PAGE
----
Innovator Insights – InfoNile

Fathm’s Innovator Insights series explores the bold steps taken by individuals and organisations seeking to increase value and improve quality in journalism, communications, and information sharing and identifies what we can learn from them.

In this edition we spoke to climate reporting project InfoNile, who were one of the participants supported by Fathm through the recent Reporting Earth programme with Falmouth University.

Q. Can you briefly describe what InfoNile is?

InfoNile is a geojournalism platform and cross-border network of more than 500 environmental journalists in the Nile Basin. We use data journalism and multimedia formats to shed light on climate and environmental crises and working solutions. We are a flagship project of Water Journalists Africa, a not-for-profit media organisation that has a membership of over 700 journalists reporting on water in 50 countries across the African continent.

Our approach involves identifying cross-border environmental data and stories, training and mentoring journalists in data and science journalism, and supporting journalists to produce in-depth investigative stories. We link journalists and scientists to report cross-border investigations and interactive maps, published in various media outlets in the five Nile Basin languages, as well as on InfoNile.

Examples of our past award-winning projects: Sucked Dry, Thirst in a River Basin, and Pandemic Poachers

Q. What inspired you to create InfoNile?

The Nile River, the world’s longest river, supports millions of people in eleven countries in Africa, but is highly threatened by climate change, population and economic growth, transboundary hydropolitics, and the building of large-scale dams that threaten to reduce water availability for countries highly dependent on the Nile’s waters – just to name a few.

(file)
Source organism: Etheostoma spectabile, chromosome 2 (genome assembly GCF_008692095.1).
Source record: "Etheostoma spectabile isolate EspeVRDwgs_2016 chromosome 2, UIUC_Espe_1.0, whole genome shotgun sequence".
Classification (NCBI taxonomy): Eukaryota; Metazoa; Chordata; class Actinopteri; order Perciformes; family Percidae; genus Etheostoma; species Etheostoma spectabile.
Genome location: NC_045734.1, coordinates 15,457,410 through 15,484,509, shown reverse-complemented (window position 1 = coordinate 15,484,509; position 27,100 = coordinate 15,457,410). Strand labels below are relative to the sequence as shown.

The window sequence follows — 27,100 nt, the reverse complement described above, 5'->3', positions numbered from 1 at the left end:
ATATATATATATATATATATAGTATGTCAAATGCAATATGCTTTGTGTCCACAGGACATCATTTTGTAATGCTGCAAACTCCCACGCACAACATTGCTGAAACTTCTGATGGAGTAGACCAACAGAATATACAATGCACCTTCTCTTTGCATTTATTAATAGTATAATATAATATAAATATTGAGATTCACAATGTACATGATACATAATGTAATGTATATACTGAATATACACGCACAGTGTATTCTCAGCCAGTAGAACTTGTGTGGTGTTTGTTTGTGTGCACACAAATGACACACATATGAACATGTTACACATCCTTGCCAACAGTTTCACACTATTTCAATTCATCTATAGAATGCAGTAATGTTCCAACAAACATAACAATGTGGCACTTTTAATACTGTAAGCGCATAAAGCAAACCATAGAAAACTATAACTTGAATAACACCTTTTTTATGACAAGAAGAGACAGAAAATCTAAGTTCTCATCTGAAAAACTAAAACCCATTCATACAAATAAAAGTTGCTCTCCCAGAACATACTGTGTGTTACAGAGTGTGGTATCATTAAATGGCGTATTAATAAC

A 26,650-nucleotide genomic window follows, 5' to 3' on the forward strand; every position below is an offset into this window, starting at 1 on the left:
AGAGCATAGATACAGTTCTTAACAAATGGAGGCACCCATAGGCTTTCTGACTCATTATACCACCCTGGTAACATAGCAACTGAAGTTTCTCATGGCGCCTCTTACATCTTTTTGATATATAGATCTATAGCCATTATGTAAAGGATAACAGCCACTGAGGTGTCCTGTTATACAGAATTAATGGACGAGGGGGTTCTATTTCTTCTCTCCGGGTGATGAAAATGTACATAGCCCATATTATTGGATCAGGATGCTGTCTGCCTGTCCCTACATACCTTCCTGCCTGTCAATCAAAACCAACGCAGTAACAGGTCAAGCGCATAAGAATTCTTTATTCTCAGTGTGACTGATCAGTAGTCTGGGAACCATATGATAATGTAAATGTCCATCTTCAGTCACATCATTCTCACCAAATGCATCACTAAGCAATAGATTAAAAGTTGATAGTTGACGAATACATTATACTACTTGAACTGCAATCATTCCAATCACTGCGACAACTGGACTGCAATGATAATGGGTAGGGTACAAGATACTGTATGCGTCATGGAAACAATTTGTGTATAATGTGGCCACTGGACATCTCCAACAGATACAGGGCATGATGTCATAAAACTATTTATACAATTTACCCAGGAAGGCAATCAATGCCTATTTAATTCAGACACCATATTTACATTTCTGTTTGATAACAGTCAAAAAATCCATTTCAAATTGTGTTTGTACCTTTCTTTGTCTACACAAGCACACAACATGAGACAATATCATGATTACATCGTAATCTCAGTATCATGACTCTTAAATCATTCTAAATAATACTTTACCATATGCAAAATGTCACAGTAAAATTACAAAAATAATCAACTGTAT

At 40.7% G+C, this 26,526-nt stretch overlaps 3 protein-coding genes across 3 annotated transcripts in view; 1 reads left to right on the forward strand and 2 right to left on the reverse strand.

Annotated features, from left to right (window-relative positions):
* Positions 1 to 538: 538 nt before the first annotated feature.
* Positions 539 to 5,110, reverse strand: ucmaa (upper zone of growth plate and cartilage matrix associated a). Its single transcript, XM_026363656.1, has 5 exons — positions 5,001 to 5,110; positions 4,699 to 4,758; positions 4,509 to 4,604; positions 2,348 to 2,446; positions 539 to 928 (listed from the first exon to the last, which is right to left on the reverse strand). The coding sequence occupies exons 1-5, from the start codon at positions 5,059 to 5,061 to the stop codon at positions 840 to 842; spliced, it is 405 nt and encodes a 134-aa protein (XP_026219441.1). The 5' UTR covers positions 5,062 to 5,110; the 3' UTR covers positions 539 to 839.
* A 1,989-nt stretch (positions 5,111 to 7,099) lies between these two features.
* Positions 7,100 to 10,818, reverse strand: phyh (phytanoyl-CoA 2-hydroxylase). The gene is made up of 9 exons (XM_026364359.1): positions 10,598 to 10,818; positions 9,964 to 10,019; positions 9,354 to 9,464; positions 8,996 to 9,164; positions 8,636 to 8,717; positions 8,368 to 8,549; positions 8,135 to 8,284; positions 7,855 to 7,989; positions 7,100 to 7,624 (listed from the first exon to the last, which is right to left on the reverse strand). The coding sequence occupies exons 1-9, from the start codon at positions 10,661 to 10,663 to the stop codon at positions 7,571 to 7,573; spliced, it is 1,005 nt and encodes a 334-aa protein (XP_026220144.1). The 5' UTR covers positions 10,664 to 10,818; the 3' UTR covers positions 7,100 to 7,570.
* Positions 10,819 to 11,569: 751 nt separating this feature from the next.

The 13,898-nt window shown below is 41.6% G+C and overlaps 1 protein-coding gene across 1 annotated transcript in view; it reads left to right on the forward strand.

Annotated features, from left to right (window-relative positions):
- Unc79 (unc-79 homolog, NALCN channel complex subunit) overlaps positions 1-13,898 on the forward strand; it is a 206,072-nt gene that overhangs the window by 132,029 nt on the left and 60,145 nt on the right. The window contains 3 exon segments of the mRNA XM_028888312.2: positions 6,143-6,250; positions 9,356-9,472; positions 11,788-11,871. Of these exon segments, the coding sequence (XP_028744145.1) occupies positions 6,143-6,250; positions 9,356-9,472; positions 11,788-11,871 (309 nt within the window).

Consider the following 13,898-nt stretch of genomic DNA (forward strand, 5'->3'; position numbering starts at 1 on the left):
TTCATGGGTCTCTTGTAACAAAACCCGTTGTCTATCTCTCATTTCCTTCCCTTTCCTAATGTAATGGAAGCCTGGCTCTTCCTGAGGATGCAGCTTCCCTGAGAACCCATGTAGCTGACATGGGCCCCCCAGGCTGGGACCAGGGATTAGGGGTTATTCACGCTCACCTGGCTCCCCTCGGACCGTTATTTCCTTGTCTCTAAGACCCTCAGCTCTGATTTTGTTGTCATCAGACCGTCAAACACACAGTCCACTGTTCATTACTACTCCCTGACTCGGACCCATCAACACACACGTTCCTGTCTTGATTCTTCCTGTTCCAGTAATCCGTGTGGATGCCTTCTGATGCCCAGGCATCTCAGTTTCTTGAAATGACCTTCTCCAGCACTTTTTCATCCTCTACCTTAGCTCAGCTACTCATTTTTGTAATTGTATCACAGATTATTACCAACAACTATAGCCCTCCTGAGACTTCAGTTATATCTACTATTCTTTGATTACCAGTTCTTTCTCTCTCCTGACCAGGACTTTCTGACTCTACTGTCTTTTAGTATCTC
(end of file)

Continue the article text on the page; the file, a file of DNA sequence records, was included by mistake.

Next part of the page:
At the same time, there is a critical gap between the data and information being collected on environmental issues and its translation to public knowledge through the media. Opinionated and nationalistic media reports have sometimes fueled water conflicts in the region.

The problem is both on the side of the researchers and the media. Since 2011, we have worked with more than 700 journalists in Africa who report about water issues through our network Water Journalists Africa. According to these journalists, many media houses in the Nile Basin do not invest in environmental or data journalism due to the view that such stories do not attract audiences or advertisers. The journalists themselves also lack skills in science and data journalism, and media houses lack funds to commission in-depth investigations about water issues. Scientists and researchers also struggle to communicate their findings to the media or general public.

This means that many transboundary water and environmental stories remain surface-level and based on politics and rumours. The public is thus left with a lack of information and awareness about the problems affecting them or possible solutions to pursue, in light of increasing water stress and climate change.

Q. Why did you need to create something new in order to reach and engage with your chosen audience?

The way people consume content is rapidly changing and very dependent on technology. In the past, many people received their news and updates through traditional media like televisions, radios and newspapers. These still work in some areas, but an urban audience is not waiting to watch the news at the top of the hour. An urban, information-thirsty audience is looking to stay updated with timely and in depth content when they need it.

This is why at InfoNile, we want to reach our audience where they are. Currently, everyone who can use a smartphone, is using a smartphone. With studies showing that the most preferred way of communication today is WhatsApp, we decided to reach our audience using an integrated targeted approach. We publish our content on our website, social media channels and most recently on WhatsApp.

Our Mobile Magazines for WhatsApp aims to offer our audience multimedia stories and data that they can request to receive through our Chat for Impact service.

Our audience is also one that asks follow up questions and desires interaction. Our Mobile Magazines for WhatsApp will allow us to interact with our audience personally as they interact with our content.

We will be launching our Chat for Impact WhatsApp service in January 2022.

Q. What barriers to success have you overcome and what barriers still remain?